There is no indication by Wikipedia that Mercer was anywhere near the Lincoln. Perhaps Mercer or Capitol suggested that ahbez send or deliver a copy of the manuscript to Cole, whereupon ahbez took it upon himself to deliver it personally. Mercer/Capitol might have told the songwriter where to find Cole, or ahbez might have easily discovered where Cole was working via the entertainment section of a local newspaper or a trade magazine.

      Do you have a quote from Cowboy Jack Patton on the matter? Was he under contract with Capitol?.

      Reply

    • doc
      Jan 06, 2013 @ 02:45:13

      Very helpful, yes. Thank you. I should have mentioned that I haven’t really tried to verify either of the two versions I’ve mentioned of when, where, and how Nat King Cole acquired a manuscript of the song, nor have I studied the relevant biographies, or dug up pertinent 1947 news articles as you have. I commend your expertise in these matters, conceding that it is vastly greater than my own. I am merely an upstart novice on the subject of Nature Boy, whereas you’ve evidently invested much time and diligent effort sorting through the facts and fictions surrounding the song’s history.

      Thank you very much for sharing some of your knowledge in this area. It’s greatly appreciated.

      Reply

  4. Brian Chidester
    Jan 05, 2013 @ 21:46:34

    The only thing I might add regarding Johnny Mercer is that, according to Herb Jeffries, who also recorded “Nature Boy” in 1948 during the Petrillo musicians strike, ahbez offered the song to more people than he could probably count. And with each offer, ahbez promised those artists and mediators a piece of the royalties. How true all of this is… hard to say. Cowboy Jack Patton, a Western radio host and lifelong friend of ahbez’s, claimed that he was the one who got ahbez in touch with Cole’s management. How long after the drop-off at the Lincoln it took for Cole to recognize the song’s value, or whom ultimately brought it to his attention amidst the pile of other songs Cole no doubt received, may be forever lost to time.

    If Mercer had anything to do with Cole recording “Nature Boy,” which is totally conceivable, I have only ever heard that suggested by Youngbear Roth, who claims that ahbez himself said as much. Youngbear, a friend of ahbez’s during the 1970s and ’80s, became very zealous, about a year ago, to let anyone who would listen know that little factoid. He told me and I told him what I’m telling you here. But I think his side of things influenced the Wikipedia writers. Again, I’m not dismissing it. I think it’s very likely that Mercer heard “Nature Boy” and being at Capitol Records could have easily played a role in Nat Cole choosing to record it. I’ve just not found conclusive evidence for that yet.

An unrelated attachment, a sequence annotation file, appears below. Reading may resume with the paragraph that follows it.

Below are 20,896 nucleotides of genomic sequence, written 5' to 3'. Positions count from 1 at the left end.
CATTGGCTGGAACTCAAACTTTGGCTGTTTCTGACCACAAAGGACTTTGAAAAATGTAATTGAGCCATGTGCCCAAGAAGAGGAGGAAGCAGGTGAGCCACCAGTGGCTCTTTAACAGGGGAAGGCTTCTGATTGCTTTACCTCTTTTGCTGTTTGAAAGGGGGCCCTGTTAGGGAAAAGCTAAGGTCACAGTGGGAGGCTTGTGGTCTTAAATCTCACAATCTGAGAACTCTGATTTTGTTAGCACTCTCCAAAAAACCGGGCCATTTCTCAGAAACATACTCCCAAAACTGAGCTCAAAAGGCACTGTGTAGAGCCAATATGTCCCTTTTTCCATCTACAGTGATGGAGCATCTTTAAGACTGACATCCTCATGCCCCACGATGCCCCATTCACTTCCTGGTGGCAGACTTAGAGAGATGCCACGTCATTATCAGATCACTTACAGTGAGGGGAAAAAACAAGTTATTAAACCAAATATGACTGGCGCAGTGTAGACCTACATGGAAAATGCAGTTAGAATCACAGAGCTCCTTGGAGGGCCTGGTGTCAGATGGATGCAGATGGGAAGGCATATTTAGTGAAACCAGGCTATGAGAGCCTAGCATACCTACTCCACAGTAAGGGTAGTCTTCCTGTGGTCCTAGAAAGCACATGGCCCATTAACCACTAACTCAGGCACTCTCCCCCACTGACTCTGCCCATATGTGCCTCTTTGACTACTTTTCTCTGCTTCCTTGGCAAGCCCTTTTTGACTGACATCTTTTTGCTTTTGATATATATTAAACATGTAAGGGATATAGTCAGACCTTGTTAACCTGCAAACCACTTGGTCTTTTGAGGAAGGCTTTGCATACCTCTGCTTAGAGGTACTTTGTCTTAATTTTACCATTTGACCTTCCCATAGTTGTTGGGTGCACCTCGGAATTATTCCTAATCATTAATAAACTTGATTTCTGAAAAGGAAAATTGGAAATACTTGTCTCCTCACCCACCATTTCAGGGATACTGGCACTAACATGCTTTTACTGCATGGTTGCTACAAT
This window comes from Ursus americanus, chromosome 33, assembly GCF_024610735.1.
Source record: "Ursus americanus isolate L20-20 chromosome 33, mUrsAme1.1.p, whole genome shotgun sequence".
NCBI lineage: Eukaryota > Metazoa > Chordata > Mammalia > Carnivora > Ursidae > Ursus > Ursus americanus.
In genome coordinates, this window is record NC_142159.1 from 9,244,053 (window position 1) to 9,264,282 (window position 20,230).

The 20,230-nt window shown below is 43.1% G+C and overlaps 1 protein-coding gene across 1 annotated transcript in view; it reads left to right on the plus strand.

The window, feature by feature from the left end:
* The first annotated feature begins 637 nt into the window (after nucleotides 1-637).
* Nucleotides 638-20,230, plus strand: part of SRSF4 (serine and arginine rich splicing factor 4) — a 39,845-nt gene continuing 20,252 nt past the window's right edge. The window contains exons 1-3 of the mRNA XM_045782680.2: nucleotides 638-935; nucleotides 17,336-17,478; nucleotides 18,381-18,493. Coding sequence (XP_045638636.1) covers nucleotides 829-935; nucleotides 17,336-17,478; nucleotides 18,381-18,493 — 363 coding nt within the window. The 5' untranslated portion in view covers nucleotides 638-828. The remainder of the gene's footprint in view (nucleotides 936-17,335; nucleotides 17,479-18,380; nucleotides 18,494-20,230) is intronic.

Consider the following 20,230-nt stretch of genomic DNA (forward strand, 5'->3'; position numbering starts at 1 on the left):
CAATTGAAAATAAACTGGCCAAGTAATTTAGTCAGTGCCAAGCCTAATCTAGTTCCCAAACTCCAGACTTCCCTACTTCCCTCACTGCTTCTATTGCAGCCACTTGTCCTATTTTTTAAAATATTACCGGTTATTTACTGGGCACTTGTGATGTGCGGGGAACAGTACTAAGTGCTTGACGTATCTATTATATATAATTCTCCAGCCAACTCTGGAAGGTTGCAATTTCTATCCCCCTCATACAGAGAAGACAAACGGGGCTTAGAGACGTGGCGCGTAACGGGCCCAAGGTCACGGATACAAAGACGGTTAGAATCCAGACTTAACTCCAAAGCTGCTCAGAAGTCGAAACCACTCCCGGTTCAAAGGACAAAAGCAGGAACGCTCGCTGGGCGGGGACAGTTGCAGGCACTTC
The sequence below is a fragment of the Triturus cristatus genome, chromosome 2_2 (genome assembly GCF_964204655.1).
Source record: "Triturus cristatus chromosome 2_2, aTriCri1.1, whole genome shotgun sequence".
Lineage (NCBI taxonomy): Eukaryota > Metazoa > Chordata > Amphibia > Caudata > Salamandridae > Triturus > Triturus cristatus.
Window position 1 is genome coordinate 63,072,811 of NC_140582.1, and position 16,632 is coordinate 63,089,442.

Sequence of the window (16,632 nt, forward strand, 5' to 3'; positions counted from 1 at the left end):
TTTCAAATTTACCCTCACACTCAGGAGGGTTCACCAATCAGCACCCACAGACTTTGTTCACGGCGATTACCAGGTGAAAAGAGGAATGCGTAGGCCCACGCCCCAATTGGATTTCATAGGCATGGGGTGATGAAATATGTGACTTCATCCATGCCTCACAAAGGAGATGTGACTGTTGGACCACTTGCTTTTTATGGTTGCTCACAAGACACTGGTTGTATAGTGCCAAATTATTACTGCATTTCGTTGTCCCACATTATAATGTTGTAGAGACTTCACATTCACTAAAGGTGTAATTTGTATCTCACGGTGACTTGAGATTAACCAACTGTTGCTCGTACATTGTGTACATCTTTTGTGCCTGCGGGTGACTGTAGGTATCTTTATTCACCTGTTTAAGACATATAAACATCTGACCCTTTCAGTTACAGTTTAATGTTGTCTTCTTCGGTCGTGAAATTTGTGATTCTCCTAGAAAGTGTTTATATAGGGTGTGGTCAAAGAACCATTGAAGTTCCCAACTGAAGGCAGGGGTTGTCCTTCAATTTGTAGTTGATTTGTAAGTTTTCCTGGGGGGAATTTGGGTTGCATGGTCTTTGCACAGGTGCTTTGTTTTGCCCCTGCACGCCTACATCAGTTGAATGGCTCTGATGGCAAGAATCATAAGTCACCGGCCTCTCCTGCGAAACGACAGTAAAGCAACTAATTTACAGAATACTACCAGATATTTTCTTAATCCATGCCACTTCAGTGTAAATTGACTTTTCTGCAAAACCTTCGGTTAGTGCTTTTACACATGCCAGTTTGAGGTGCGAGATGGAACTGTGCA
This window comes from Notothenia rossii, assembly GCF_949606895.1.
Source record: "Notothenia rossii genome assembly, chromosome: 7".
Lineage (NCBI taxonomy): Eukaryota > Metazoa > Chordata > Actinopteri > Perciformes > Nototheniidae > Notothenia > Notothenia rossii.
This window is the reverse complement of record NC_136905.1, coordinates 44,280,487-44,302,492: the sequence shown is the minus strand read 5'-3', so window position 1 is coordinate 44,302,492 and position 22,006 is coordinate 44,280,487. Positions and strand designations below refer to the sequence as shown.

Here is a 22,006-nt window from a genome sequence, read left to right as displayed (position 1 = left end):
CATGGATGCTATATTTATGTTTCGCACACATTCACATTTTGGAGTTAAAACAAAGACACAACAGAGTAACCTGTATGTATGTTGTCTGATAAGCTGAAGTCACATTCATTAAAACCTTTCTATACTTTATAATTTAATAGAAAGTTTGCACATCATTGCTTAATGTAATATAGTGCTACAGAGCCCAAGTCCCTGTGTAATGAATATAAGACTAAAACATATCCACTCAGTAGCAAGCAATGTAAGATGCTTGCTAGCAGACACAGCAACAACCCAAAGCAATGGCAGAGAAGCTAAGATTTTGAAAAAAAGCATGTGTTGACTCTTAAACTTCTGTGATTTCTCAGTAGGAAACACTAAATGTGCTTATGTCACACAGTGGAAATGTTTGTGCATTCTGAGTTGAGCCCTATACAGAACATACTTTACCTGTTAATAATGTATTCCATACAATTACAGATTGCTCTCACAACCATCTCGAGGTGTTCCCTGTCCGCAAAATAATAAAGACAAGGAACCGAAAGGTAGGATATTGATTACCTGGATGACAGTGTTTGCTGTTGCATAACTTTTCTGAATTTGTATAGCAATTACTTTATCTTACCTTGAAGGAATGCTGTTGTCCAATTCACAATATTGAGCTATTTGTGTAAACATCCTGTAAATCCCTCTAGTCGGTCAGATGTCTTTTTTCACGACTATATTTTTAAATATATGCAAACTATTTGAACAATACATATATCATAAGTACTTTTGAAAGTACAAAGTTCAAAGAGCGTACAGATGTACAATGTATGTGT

Reply

  5. Brian Chidester
    Jan 06, 2013 @ 09:22:13

    Here’s the thing: The mythology changed a lot over the years and details were added by friends and family members of both Cole and ahbez long after the event. What I found, in going back to the original press write-ups from the spring/summer of 1948, is that Otis Pollard was the name attached to the manuscript hand-off in almost every instance and Irving Berlin was the celebrity artist who supposedly heard Cole perform “Nature Boy” in a nightclub before recording it and had his company buy the publishing. Like I said, Pollard retained 12.5% of the publishing for his role (which he apparently sold later in 1948) and Irving Publishing held partial rights to “Nature Boy” for many years until ahbez won back the rights in a series of lawsuits. But the Pollard/Berlin stories were the ones being described to the press when “Nature Boy” was actually on the charts and, therefore, withstood all opportunity to dispute their veracity, as ahbez and Cole were interviewed hundreds of times during those 15 weeks that “Nature Boy” was on the charts.

    How Herb Jeffries, Cowboy Jack Patton and/or Johnny Mercer, or, hell, even Nat Cole’s manager, Carlos Gastel, were involved is not so clear. But considering the song was first printed in 1946 and finally released two years later, it’s not unlikely that the manuscript came to the attention of many industry specialists. That being said, once “Nature Boy” entered the annals of songwriting history, it seems endemic that many would lay claim to some part of its unthinkable story. I know Gypsy Boots claimed throughout his life that he, not ahbez, was the inspiration for “Nature Boy.” To that end, ahbez told friends over and over that Boots was a phony.

    As to the idea of a tattered manuscript, it’s easy to confuse ahbez in his tattered clothes and unkempt hair with an all around penchant for messiness. Yet I’ve held over 425 of ahbez’s lead sheets as mailed to the Library of Congress by the songwriter himself and NONE were tattered. His handwriting was messy and the songs seemed to be jotted down with a furiousness not uncommon for composers, but the actual pieces of paper do not fit the description of “tattered.”

    Welcome to the strange, enchanting world of eden ahbez. Your rigor in these matters is much appreciated.

    Reply

  6. bcxists
    Sep 21, 2013 @ 16:51:20

    Common synonyms for mercurial include capricious, changeable, fluctuating, impermanent, unstable. That’s the sense of the word I had in mind when reading it. Concrete, with respect to evidence or information, means solid, substantial, factual. They aren’t exactly opposites (an oxymoron when combined), but when paired together it’s hard to escape the impression that the sense of fluidity denoted by the former word has been juxtaposed against the sense of solidity suggested by the latter. I presumed that you had used the phrase for ironic effect, but wasn’t quite sure of your intention or meaning.

    I’d heard the phrase “mercurially concrete” used once in reference to something that is of definite ambiguity, which I applied to “Nature Boy”/”Schveig Mein Hartz” because it seems easily applied and claimed as one’s own, if the musicologist is correct. So, yeah, I guess the phrase IS something of an oxymoron, though I didn’t think to call it that or to use the term ironically. I just liked the way it sounded and I, indeed, think the original melody to “Nature Boy” and “Schveig Mein Hartz” may be forever be lost to time. But I keep searching.

    Reply